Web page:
whatever

EnglishEdit

EtymologyEdit

From Middle English whatever; equivalent to what +‎ ever.

PronunciationEdit

The /t/ in whatever may be flapped in certain dialects despite the fact that the /t/ precedes a stressed vowel due to the morpheme boundary between what and -ever.

DeterminerEdit

whatever

  1. (interrogative) What ever; emphatic form of 'what'.
    Good heavens! Whatever time is it?!
  2. Regardless of the ... that; for any ... that.
    Whatever choice you make, there will be consequences.
    I will stick with you, whatever fate befalls us.
  3. Any ... that; of no matter what type or kind that.
    Whatever doubts I had were quickly dispelled.
    Write down whatever thoughts come into your mind.
    • 1992, Rudolf M[athias] Schuster, The Hepaticae and Anthocerotae of North America: East of the Hundredth Meridian, volume V, New York, N.Y.: Columbia University Press, →ISBN, page viii:
      Whatever utility the work may have outside of its stated boundaries will be largely because of such a nonprovincial approach.
    • 1997, Warren S. Brown, ‎Nancey C. Murphy, ‎H. Newton Malony, Whatever Happened to the Soul?:, page 115:
      In an expression that reflects the pathos of a person without memory of a recent past, Milner quotes H.M. as saying, "Every day is alone in itself, whatever enjoyment I've had, and whatever sorrow I've had Right now, I'm wondering. Have I done or said anything amiss? That's what worries me. It's like waking from a dream; I just don't remember."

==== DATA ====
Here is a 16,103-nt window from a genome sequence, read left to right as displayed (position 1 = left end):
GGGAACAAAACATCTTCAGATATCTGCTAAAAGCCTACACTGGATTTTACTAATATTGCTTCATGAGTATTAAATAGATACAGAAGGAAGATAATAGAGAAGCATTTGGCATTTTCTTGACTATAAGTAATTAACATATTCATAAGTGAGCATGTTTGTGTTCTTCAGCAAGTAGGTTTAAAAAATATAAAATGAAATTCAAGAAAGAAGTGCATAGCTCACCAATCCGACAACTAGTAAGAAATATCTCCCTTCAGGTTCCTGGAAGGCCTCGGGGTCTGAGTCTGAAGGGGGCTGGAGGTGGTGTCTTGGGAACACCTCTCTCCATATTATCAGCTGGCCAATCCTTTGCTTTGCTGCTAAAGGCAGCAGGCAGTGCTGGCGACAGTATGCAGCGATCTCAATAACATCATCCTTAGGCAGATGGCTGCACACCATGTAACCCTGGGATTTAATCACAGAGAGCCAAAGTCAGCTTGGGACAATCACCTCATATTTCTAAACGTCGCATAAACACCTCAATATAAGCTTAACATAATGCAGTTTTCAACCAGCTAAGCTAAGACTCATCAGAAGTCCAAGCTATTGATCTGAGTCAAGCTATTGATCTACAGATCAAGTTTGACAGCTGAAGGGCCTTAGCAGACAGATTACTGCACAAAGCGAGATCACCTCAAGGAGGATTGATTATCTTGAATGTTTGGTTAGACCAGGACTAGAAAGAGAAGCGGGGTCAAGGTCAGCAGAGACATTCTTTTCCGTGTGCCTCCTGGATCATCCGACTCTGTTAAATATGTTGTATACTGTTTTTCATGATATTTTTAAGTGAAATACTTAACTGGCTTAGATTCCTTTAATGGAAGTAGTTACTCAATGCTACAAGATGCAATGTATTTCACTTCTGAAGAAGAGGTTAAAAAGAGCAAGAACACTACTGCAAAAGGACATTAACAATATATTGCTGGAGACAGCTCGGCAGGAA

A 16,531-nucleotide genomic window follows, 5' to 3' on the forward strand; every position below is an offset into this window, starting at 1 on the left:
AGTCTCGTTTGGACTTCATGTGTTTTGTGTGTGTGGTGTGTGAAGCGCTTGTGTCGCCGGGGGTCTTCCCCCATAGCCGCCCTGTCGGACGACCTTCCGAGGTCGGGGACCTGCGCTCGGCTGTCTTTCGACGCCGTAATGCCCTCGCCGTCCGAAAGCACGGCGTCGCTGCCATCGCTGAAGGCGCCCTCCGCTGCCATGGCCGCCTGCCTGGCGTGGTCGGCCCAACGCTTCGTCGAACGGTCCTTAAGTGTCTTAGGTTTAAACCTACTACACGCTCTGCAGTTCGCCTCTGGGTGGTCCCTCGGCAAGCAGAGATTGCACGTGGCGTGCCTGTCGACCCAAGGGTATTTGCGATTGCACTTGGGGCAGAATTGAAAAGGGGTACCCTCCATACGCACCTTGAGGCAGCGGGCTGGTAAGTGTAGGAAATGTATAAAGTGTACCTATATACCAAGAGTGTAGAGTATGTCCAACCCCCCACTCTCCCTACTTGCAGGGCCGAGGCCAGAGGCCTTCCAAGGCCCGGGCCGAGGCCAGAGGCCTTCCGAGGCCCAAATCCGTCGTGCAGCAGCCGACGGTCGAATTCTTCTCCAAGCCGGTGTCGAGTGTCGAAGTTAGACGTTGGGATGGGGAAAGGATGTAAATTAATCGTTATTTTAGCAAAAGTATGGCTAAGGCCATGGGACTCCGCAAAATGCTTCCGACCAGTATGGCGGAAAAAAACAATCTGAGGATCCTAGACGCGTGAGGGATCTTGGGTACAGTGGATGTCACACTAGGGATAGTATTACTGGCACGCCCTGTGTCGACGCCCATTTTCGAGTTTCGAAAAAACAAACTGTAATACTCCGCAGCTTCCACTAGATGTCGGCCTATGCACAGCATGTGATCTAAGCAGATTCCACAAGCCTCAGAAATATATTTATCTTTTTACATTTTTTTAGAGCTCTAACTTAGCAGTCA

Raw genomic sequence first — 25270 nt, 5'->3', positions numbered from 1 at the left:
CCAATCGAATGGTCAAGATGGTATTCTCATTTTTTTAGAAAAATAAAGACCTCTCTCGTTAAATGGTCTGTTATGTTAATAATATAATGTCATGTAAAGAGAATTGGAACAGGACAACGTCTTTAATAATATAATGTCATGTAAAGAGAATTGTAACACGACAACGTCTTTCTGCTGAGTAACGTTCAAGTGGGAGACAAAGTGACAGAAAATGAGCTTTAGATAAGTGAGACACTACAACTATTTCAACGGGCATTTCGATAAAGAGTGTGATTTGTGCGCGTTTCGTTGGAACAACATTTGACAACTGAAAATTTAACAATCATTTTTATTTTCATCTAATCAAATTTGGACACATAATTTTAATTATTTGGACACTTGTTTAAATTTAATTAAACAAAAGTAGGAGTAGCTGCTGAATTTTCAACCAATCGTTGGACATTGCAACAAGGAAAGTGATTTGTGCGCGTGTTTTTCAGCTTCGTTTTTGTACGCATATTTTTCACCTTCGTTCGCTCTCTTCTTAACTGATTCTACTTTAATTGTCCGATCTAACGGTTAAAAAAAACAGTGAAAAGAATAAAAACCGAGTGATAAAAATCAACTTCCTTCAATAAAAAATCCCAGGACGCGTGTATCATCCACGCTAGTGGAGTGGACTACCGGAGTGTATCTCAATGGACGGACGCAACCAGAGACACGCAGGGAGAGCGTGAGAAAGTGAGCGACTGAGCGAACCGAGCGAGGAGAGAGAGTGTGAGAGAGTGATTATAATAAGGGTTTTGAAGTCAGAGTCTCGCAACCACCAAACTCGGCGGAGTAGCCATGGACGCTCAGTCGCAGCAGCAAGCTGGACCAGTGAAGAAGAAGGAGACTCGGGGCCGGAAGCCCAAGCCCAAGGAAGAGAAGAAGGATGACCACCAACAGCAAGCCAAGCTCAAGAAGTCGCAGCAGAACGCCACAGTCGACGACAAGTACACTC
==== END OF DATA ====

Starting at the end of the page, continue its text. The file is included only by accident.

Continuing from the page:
4. Any; of no matter what type or kind.
    I must obtain it at whatever cost.

Derived termsEdit

TranslationsEdit

The translations below need to be checked and inserted above into the appropriate translation tables, removing any numbers. Numbers do not necessarily match those in definitions. See instructions at Wiktionary:Entry layout § Translations.
The translations below need to be checked and inserted above into the appropriate translation tables, removing any numbers. Numbers do not necessarily match those in definitions. See instructions at Wiktionary:Entry layout § Translations.

PronounEdit

whatever

  1. (interrogative) What ever; emphasised form of 'what', used to ask which thing, event, circumstance, etc.
    Whatever do you mean?
  2. Regardless of anything that.
    Whatever he does, he will still lose the game.
    Whatever happens, stay calm.
  3. (fused relative) Anything that; all that.
    Do whatever works.
    I’ll do whatever I can.
    • 1733, [Alexander Pope], An Essay on Man. [], epistle I, London: Printed for J[ohn] Wilford, [], OCLC 960856019, lines 280–281, page 16:
      And ſpight of Pride, and in thy Reaſon's ſpight, / One truth is clear; "Whatever Is, is Right."
    • 2013 September-October, Henry Petroski, “The Evolution of Eyeglasses”, in American Scientist[1]:
      The ability of a segment of a glass sphere to magnify whatever is placed before it was known around the year 1000, when the spherical segment was called a reading stone, essentially what today we might term a frameless magnifying glass or plain glass paperweight.
  4. (informal) Anything; thing(s) of unspecified kind, or no matter what kind; sometimes used to indicate that the speaker does not care about options.
    I don't need any of this stuff, so take whatever.
    • 2021, Michael Kurland, Whatever the Cost:
      There's a pile of stuff on that table; clippings, pamphlets, posters, whatever, that needs to be sorted and filed.

Related termsEdit

TranslationsEdit